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Old October 6 2012, 04:06 PM   #346
Lieutenant Commander
Re: Season TWO OFFICIAL TNG Blu-Ray Discussion Thread

Jefferies wrote: View Post

Enterprise on blu ray? Well, I'll be damned. Did not expect that coming out before the completion of TNG Remastered. Crazy thing is I would probably buy it. One, to show my support for Star Trek on blu ray and two to give the show a second chance after it tanked so badly on its original run (I personally hated the show back then). But how will they do it if the CGI is supposed to be in 720p? Thats too low for blu ray.
It worked for Firefly and I believe Battlestar Galactica. Both shows had there FX rendered at 720P.

Correction. The Firefly-Effects were done in 480P and upconverted for the Blu-Ray.
Doug Drexler who worked on the effects for TNG, DS9, Firefly, Serenity and Battlestar posted this about FX created in 720P. Very interesing read:

RE: CGI@720 VS 1080
I’ve seen a lot of discussion about the fact that the CGI on BSG is rendered “only” at 720 and upscaled to 1080 for the final. Everyone should understand that render time was the LEAST important factor in this decision.
The fact is, at 1080, the CG just came out WAY too crisp. When intercut with the live action (or even composited), the CG popped off the screen and didn’t match the look and feel of the rest of the show. I’m sure all of you have had the experience of watching computer generated material on a flat panel or other high quality display and noticed just how razor-sharp it can look. It can often appear unaturally crisp.
This was the case with BSG. In tests, footage rendered at 720 and upscaled later naturally took on a slight softness which made it a much better match with the live action footage. THIS was the most important deciding factor in going with 720 (the break in render time, you could say, was a happy side effect).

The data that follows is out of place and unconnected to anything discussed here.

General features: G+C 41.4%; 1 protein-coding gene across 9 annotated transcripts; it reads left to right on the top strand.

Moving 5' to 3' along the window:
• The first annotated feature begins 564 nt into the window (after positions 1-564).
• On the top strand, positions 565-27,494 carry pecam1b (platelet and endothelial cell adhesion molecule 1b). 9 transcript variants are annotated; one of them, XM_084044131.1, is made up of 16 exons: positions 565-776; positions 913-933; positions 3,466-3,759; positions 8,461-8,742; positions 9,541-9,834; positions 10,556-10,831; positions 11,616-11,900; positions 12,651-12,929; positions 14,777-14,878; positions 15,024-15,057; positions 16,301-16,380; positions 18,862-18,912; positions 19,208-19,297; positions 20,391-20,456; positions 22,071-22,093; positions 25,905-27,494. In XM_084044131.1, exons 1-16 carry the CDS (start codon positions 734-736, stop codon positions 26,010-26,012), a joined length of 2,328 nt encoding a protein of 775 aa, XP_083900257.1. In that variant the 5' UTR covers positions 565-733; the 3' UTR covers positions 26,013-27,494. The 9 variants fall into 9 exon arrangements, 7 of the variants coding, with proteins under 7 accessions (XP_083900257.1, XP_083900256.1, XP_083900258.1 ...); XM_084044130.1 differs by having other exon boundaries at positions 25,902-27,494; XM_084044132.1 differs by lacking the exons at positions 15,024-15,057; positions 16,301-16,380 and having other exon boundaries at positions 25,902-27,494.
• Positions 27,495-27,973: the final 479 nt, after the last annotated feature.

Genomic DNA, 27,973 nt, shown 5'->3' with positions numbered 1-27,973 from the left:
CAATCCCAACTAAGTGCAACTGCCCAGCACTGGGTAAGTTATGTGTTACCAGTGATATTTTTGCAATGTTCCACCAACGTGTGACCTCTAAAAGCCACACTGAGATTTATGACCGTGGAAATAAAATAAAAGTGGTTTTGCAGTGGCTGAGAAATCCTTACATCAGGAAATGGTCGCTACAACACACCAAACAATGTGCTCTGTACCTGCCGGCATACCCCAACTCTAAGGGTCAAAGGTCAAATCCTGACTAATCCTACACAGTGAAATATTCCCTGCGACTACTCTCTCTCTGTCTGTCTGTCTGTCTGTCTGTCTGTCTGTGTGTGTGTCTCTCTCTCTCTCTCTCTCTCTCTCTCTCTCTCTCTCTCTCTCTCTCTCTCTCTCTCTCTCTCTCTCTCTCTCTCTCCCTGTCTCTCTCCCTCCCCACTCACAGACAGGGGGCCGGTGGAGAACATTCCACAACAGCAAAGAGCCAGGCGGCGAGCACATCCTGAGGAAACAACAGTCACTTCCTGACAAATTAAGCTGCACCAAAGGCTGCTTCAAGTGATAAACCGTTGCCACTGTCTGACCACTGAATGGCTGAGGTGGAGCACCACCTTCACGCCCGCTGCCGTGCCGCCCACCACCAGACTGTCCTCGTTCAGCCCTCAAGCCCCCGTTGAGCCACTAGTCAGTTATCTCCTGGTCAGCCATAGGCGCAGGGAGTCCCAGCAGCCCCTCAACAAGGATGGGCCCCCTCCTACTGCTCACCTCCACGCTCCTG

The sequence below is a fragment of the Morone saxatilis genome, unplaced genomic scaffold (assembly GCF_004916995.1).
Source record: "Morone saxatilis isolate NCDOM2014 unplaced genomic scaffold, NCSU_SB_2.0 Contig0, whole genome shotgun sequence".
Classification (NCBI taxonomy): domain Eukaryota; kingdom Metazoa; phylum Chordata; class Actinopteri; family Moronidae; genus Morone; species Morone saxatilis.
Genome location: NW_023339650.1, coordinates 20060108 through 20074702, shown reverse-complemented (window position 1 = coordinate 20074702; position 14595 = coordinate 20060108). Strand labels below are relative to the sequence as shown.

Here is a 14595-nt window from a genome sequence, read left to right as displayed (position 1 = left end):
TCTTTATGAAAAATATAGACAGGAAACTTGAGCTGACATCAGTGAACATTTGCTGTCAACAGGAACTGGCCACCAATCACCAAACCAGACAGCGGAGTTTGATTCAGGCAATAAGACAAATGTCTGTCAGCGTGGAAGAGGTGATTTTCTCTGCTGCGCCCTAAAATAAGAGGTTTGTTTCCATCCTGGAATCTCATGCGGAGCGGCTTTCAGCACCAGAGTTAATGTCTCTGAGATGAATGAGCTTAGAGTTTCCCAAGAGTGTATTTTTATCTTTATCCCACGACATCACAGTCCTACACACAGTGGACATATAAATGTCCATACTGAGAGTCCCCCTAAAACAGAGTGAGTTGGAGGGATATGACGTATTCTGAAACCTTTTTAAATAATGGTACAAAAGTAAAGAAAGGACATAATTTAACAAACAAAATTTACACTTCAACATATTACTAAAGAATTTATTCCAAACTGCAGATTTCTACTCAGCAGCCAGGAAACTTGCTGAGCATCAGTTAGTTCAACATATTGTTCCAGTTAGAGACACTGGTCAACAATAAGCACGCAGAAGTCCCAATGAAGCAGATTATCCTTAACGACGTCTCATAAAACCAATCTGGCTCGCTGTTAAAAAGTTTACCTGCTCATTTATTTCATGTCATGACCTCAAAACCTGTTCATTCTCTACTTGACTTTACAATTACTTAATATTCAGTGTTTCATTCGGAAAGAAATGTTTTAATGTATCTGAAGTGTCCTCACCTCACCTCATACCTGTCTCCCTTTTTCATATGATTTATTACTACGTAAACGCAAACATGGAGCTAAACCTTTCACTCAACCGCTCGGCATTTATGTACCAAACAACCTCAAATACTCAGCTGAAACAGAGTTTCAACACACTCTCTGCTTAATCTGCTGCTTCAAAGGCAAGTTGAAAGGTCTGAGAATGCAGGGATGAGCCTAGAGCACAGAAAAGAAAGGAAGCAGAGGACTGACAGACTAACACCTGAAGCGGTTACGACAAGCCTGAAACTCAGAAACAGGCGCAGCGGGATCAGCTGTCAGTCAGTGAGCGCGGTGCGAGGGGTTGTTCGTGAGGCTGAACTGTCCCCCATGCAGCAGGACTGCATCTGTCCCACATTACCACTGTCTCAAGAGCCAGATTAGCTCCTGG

The over-sharpness of CG is actually something I’m always fighting even in my own projects. It’s one of the things that “gives it away” if you’re trying to make a render look photoreal.
When I was creating images for the “Ships of the Line” Star Trek calendar series, one of the little tricks I came up with was to manually trace the edges of the ships in Photoshop with the blur tool – it made a night and day difference in the overall perception of the ships looking real. In reality, objects in photographs simply do not have those razor-sharp edges, which is what you get “out of the box” with anything in CG. Rendering at 720 and adding a little bit of grain goes a long way towards combating that effect.
If I were to supervise the visual effects for a movie RIGHT NOW, I would probably do something similar and render at a slightly lower res. Nearly every time I’ve either done or witnessed tests of CG, the results are always the same – you can get away with MUCH lower resolution than you think.
When I was working on Serenity, there was a lot of arguing between the Lightwave and Maya artists about texture resolution. The Maya folks, who had worked on a lot of big movies, swore up and down that, for a movie, your texture maps had to be AT LEAST 4k or else the models would look like crap.
The Lightwave artists, who had mostly come from TV projects, said that was bullshit and lower res maps would hold up just fine.
But something had to be done, because 2 gigs of RAM was the maximum our machines could utilize at the time, and the shots were choking on all those hi-res image maps.
So, we all agreed to do a test. We rendered 4 versions of identical shots in which the models had image maps of 4k, 2k, 1k and 512 pixels. Then we went to a theater and screened them all to see what differences we could visually perceive.
My favorite moment was hearing the Maya guys in the back go “wow, I can’t even see the difference between the 4k and 512 versions!”
Yes, the Lightwave folks walked out of that test screening very smug.
We deciced to use 1k maps for everything, and if an object got REALLY close to camera, we’d up it to 2k.
I think we did render everything at 1080, but I’m sure, even for a movie, you could get away with 720 and upres it. No one would know the difference.
In fact, the upcoming Blu-Ray release of FIREFLY is going to be interesting. All the effects on that show were rendered in standard def only! So it’s going to be a mish-mash of 1080 live action and 480 CGI. Will anyone notice? I bet not.
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